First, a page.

# Greatest Binomial Coefficient

Definition:

The greatest binomial coefficient in the expansion of ${\left(a+b\right)}^{n}$ corresponds to the term with the largest numerical coefficient in the entire expansion. This coefficient depends on the value of 'n' and the specific expansion being considered.

Determining the Greatest Binomial Coefficient:

To find the greatest binomial coefficient in the expansion of ${\left(a+b\right)}^{n}$, we can follow these steps:

1. Determine the number of terms in the expansion: The number of terms in the expansion of ${\left(a+b\right)}^{n}$ is given by (n + 1).

2. Calculate the binomial coefficients for each term: Use the formula for binomial coefficients, C(n, k) = n! / (k! * (n - k)!), where 'n' is the exponent of the binomial, and 'k' ranges from 0 to 'n.'

3. Identify the coefficient with the highest numerical value: The binomial coefficient with the largest value is the greatest binomial coefficient in the expansion.

The greatest binomial coefficient, often denoted as C(n, k) max, represents the largest possible value of the binomial coefficient C(n, k) for a given positive integer 'n.' It corresponds to the binomial coefficient with the maximum numerical value among all possible values of 'k' when 'n' is fixed.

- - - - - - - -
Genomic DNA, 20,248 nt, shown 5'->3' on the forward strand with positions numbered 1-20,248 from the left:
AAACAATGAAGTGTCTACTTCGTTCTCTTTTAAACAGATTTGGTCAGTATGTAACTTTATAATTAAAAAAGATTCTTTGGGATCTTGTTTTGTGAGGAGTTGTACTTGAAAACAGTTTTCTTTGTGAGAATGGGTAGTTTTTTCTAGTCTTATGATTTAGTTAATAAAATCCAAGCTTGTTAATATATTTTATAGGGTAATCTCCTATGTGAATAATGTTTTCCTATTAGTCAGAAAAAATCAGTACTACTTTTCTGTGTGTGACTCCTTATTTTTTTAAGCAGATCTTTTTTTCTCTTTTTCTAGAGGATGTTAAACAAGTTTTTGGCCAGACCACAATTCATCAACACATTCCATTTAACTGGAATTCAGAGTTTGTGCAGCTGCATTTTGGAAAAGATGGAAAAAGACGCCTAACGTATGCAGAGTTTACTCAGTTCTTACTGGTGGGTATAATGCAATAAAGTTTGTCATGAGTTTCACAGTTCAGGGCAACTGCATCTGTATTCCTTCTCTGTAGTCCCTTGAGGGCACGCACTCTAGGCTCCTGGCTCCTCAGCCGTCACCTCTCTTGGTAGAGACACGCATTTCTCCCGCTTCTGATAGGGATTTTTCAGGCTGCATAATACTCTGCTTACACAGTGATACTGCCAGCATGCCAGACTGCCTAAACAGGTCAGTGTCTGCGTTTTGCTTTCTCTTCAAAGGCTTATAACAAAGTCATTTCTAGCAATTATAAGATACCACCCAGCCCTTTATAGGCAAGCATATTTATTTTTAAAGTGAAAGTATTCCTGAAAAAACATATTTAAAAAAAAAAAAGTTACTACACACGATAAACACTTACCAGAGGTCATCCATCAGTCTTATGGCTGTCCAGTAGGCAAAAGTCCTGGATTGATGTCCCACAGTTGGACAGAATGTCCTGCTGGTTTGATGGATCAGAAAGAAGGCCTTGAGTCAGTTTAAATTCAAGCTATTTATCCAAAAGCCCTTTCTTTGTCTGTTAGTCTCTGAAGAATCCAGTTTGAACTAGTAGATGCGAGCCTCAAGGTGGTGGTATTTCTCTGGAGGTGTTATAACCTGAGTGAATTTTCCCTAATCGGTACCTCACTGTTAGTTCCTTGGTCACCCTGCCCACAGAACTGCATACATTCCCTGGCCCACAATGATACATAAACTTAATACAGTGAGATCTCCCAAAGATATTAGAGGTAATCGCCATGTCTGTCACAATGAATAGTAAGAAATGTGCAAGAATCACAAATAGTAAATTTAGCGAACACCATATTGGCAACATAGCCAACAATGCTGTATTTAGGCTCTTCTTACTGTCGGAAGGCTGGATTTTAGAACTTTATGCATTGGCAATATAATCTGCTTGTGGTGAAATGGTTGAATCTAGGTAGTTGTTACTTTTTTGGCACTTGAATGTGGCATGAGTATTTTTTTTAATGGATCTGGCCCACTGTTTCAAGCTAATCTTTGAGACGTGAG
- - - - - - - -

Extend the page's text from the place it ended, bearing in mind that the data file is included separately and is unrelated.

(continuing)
Calculation of Greatest Binomial Coefficient:

To find the greatest binomial coefficient C(n, k) max, consider the following approach:

1. For any positive integer 'n,' the greatest binomial coefficient occurs when 'k' is either the largest possible value or the closest integer to half of 'n' (rounded up if 'n' is odd).

• If 'n' is even, C(n, k) max occurs when k = n/2.
• If 'n' is odd, C(n, k) max occurs when k = (n-1)/2.
2. Plug this value of 'k' into the binomial coefficient formula:

C(n, k) max = C(n, n/2) for even 'n' C(n, k) max = C(n, (n-1)/2) for odd 'n'

Key Points:

1. Binomial Coefficient Formula: The formula for binomial coefficients is crucial for finding the greatest binomial coefficient. It represents the number of ways to choose 'k' elements from a set of 'n' elements without regard to order.

2. Dependence on 'n': The greatest binomial coefficient depends on the value of 'n' in the binomial expression. As 'n' increases, the distribution of coefficients may change, affecting which one is the greatest.

3. Significance: The greatest binomial coefficient is essential in applications such as probability, statistics, and combinatorics. It can help determine the probability of specific outcomes in experiments and is used in various counting problems.

Examples:

1. For ${\left(x+y\right)}^{4}$, which has four terms in the expansion, the binomial coefficients are C(4, 0), C(4, 1), C(4, 2), C(4, 3), and C(4, 4).

• The greatest binomial coefficient is C(4, 2) = 6, corresponding to the term (${x}^{2}$ * ${y}^{2}$).
2. For ${\left(a+b\right)}^{6}$, which has seven terms in the expansion, the binomial coefficients are C(6, 0), C(6, 1), C(6, 2), C(6, 3), C(6, 4), C(6, 5), and C(6, 6).

• The greatest binomial coefficient is C(6, 3) = 20, corresponding to the term (${a}^{3}$ * ${b}^{3}$).

3. For C(6, k), where 'n' is even (n = 6):

• C(6, k) max occurs when k = 6/2 = 3.
• C(6, 3) max = 20

4.  For C(7, k), where 'n' is odd (n = 7):

• C(7, k) max occurs when k = (7-1)/2 = 3.
• C(7, 3) max = 35.